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 Post subject: Re: THS7374 vs THS7314 + 1 chip brightness fixing
PostPosted: Fri Feb 24, 2017 9:48 pm 


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Frankym2612 wrote:
Thanks for this voultar! And thanks to you and bob for streaming that now I know what you were saying about the filters. Ya so much can go wrong in analog I have gotten interference before just by using a cheap power strip for my cables! Also I know that every revision console can have slim through different boa ds even within the same revision and better/cheaper components even in the same run so lots of tests seem to need to be done for the best. I'm fortunate to have a 1 chip 03 with no white bar and a good picture even with the 7314 so I can't wait to swap with voultars new board and also it's good that filter is on there in case of any aliasing or whatever else but I don't think ille have that problem a mini I modded with the board looked perfect also I hope micomsoft will put the filter option on their next scaler


Thank Bob. He did all of the hard work yesterday doing all of the captures and testing. We unfortunately lost the stream. But he's going to post all of the results onto a nice, comprehensive page on his website.
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 Post subject: Re: THS7374 vs THS7314 + 1 chip brightness fixing
PostPosted: Fri Feb 24, 2017 9:54 pm 



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Everything in that post is spot-on and as soon as I have a few hours (tomorrow morning?) all my pages will be updated to reflect this. The only thing that I don't 100% agree with is that I will always recommend people either use the 7316 amp or the 7374 amp with the filter off. Any CRT or analog equipment won't have any issues with "unfiltered" video...that's why the S-RGB doesn't have one. It really is only an analog to digital issue and in almost every scenario, a filter will be in there somewhere (even the gscartsw has a filter). I'm really glad this was explained though, both because I love knowing why things work the way they do and in case anyone runs into an issue with this. I honestly think the ONLY scenario where you'd want the filter on would be direct into capture cards without a filter (most have them), bad upscalers and new flat-screens that don't process analog 240p signals correctly (meaning 240p analog with no upscaling, directly into an HDTV).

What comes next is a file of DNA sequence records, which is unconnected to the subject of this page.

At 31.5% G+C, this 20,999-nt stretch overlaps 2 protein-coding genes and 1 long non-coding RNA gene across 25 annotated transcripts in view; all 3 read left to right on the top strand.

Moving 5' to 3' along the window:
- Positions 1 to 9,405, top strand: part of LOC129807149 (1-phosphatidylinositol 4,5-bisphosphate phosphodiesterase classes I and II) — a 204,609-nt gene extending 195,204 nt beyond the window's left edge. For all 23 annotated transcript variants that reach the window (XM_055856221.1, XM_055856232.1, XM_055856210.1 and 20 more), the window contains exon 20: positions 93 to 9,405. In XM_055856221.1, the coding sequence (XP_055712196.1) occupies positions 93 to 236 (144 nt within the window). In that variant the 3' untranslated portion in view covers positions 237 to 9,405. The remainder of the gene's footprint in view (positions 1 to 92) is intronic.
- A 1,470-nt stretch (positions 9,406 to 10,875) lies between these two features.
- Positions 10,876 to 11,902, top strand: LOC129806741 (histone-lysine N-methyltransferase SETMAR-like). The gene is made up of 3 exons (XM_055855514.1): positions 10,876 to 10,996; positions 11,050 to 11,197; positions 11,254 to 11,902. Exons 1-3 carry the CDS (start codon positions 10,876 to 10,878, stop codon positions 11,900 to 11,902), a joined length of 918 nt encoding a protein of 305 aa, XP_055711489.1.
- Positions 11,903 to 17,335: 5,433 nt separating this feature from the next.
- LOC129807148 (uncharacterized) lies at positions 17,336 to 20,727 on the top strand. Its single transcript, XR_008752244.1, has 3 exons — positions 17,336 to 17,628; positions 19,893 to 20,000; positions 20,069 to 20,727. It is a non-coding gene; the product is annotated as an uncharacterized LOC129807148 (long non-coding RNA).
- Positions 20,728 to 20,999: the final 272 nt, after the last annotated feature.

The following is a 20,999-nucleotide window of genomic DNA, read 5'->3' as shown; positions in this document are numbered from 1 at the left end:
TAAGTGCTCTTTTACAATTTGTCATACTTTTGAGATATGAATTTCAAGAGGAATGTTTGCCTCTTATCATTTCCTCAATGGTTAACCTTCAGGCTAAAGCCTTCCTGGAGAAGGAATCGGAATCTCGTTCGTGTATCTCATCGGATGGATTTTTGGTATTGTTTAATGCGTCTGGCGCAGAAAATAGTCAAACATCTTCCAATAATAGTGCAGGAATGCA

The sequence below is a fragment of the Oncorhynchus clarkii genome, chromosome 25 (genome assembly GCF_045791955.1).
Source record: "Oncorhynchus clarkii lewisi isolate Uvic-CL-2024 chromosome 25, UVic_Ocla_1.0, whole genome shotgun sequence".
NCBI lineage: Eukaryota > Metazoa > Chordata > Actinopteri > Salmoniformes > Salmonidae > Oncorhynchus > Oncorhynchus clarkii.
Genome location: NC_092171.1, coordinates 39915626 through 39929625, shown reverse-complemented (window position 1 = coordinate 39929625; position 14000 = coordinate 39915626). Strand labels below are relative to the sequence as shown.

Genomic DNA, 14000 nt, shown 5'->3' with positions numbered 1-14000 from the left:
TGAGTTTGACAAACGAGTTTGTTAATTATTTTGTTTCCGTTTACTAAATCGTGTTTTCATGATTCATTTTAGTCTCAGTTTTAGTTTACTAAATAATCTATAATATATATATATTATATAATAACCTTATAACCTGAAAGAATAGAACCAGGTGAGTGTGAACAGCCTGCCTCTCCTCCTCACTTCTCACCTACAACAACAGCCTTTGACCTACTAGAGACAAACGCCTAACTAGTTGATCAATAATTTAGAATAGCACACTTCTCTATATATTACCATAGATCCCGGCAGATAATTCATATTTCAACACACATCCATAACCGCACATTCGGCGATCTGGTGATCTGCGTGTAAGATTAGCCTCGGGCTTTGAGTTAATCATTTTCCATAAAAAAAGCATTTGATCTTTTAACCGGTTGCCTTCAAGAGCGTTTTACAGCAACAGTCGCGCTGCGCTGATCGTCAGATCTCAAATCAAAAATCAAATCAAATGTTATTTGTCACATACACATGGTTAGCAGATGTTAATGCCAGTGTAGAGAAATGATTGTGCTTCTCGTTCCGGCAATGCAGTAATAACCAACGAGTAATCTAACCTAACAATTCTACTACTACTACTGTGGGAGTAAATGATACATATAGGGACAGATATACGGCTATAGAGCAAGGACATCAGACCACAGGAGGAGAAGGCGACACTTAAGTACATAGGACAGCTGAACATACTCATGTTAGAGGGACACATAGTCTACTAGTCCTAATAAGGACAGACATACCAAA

Voultar explains that pretty clearly above, but in such a long post (no offence), that point may have been lost. I also agree that having the option on his boards to toggle it on and off is always better then not having the option.


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 Post subject: Re: THS7374 vs THS7314 + 1 chip brightness fixing
PostPosted: Fri Feb 24, 2017 10:01 pm 


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Bob is right. Like I said, I agree with that 90% of the time. But IF and I mean IF you have a funky device or you're parsing your analog RGB through a television that DOES process 240P but treats it with a filter designed for HD bandwidth, you may run into those problems. The likely hood of that is quite low, but I never take anything completely off of the table.

For 95% of you, this shit doesn't matter. Continue on in your sexual life.